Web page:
John Howie had returned to New Zealand after seeing Fanny settled in, but after his departure she had very little money and had to take any available job to get by. She appeared widely in Britain, in promenade and formal concerts, fashionable soirées and charity performances. She sang at the Royal Albert Hall on several occasions, including the Grand Irish Festival on St Patrick's Day 1902, and the Grand Scotch Festival on St Andrew's Eve the same year. However, singing in oratorios in cathedrals gave her the greatest satisfaction.
When illness delayed the planned June 1902 coronation of King Edward VII, Fanny Howie organised a very successful colonial concert in London at the Queen's Hall. New Zealand and Australian vocalists were featured and the contingent of Māori who had come to London for the coronation 'performed a haka with immense effect, repeating it thrice in response to irresistible demands'. A music critic later commented that 'Te Rangi Pai herself…has a voice of admirable power and quality, and knows exceedingly well how to use it'. In August, Fanny Howie's father, now Colonel Porter, led the New Zealand contingent in the Coronation Royal Review in London. Fanny accompanied her father when he was made a CB for his services as a commander in the South African War.
In 1903 Fanny Howie toured the British Isles with a New Zealand representative brass band, the Hinemoa Band, and the baritone Edward Rangiuia, who was of Te Aitanga-a-Hauiti descent and who like Fanny came from Gisborne. Fanny later unsuccessfully attempted to raise a concert party of Māori to tour Britain with her. As she became well known, she achieved the distinction of being invited to sing by Queen Alexandra.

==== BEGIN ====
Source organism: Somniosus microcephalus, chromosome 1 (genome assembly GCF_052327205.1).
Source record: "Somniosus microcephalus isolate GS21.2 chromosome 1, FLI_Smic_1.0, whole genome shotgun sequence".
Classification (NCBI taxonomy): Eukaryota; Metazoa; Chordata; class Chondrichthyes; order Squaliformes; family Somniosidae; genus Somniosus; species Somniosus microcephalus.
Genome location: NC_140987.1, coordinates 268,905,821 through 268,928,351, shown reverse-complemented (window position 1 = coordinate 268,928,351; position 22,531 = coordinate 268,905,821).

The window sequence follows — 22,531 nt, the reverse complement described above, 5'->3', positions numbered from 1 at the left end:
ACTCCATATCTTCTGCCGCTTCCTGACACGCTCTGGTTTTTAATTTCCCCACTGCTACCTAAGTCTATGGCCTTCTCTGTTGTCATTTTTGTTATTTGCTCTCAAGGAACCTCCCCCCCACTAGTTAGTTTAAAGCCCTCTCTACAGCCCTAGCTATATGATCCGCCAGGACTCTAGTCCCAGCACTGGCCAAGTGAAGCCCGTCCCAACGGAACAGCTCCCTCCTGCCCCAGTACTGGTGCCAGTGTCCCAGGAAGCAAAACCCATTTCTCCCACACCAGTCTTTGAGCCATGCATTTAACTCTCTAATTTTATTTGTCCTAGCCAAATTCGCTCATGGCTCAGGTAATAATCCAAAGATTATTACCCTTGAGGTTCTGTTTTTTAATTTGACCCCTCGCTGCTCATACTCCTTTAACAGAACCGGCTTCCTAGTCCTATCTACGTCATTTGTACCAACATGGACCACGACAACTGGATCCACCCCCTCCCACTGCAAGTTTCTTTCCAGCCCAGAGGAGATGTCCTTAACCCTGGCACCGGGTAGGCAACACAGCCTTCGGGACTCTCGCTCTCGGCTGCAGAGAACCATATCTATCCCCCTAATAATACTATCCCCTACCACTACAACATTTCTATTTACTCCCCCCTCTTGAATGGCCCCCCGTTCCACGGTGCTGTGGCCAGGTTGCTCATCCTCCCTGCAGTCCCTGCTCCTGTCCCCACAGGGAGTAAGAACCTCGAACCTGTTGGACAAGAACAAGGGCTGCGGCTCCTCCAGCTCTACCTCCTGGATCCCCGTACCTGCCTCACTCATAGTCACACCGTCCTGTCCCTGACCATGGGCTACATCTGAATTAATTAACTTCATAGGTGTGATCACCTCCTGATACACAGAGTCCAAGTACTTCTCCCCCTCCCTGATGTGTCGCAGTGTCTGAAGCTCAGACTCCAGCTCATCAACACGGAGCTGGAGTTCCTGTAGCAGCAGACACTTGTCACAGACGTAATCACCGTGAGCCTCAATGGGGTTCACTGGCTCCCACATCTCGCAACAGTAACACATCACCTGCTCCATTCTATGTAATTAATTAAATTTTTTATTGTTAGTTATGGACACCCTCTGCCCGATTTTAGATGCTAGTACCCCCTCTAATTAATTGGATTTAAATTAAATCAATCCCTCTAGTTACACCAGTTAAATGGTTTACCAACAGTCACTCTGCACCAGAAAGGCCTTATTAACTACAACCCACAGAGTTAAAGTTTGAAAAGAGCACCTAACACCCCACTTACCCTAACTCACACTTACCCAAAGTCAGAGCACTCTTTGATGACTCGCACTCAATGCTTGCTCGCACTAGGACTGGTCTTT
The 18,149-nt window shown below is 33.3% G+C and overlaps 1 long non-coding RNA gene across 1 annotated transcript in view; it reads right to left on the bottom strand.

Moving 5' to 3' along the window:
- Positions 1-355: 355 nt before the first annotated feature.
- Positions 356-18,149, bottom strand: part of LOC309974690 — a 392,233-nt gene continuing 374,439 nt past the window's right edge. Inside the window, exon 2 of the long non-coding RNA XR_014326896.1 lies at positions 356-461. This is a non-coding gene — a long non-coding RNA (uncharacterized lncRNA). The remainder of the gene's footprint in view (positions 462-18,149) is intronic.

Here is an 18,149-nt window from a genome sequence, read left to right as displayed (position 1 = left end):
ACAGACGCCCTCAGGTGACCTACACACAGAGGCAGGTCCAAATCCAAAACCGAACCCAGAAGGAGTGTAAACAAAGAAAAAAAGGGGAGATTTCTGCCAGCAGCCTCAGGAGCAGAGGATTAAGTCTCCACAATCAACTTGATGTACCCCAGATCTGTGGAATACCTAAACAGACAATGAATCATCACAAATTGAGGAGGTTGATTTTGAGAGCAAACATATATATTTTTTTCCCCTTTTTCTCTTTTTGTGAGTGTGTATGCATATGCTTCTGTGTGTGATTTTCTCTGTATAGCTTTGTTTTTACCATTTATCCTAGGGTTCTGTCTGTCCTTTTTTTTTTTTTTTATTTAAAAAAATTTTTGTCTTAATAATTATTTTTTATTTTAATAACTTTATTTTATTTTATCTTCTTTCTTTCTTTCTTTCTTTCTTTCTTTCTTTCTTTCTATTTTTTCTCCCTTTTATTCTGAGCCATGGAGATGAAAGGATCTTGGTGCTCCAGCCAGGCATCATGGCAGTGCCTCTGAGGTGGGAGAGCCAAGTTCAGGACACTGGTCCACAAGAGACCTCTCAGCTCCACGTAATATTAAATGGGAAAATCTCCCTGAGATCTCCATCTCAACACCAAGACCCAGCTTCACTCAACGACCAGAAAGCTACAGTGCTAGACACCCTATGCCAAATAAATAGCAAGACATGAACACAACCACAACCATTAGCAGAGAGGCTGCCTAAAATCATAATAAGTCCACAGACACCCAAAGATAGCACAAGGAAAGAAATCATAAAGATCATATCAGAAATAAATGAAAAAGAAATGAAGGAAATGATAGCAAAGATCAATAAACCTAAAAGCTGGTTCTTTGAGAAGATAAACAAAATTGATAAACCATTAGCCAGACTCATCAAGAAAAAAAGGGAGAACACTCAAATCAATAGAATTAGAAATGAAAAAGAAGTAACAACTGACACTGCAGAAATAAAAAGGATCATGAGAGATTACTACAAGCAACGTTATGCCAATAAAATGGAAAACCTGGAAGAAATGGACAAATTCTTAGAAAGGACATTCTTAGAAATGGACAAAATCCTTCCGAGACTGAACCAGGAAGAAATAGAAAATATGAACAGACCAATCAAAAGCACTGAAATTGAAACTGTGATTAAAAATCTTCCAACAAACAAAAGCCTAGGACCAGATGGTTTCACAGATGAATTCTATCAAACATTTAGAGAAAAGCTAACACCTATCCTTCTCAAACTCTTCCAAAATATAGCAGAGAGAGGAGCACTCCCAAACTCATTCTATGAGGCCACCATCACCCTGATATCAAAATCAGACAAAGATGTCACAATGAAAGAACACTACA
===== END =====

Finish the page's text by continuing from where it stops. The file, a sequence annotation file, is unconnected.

The deaths of her mother and youngest brother Robert late in 1904 and her own ill health led Fanny to return to New Zealand in 1905. She renewed contact with family members, including her brother Tāme Poata, who was by then an expert in Māori traditions and the art of moko. She made several popular tours through New Zealand in 1906 and 1907 but further health problems and disputes with her father, who had sold her mother's extensive Māori land interests, sapped her strength and she was forced to retire.
In 1908 John Howie was appointed collector of customs for the Poverty Bay area, and Fanny lived with him in Gisborne, but eventually her illness made complete rest necessary and she went to live in a house built on ancestral land at Maungaroa, near Te Kaha. In the latter part of her life she taught singing and composed songs, some of which are still sung today. Her most famous composition is 'Hine e hine'. She painted her favourite flowers – roses, pansies and violets – into the kōwhaiwhai patterns on the rafters of the Te Whānau-ā-Kaiāio meeting house at Te Kaha.
Fanny Howie died at Ōpōtiki on 20 May 1916, and was buried at Maungaroa, under a pōhutukawa tree. She was survived by an adopted son and her husband, who was later buried at her side. The solitary roadside grave is marked by a headstone and plaque.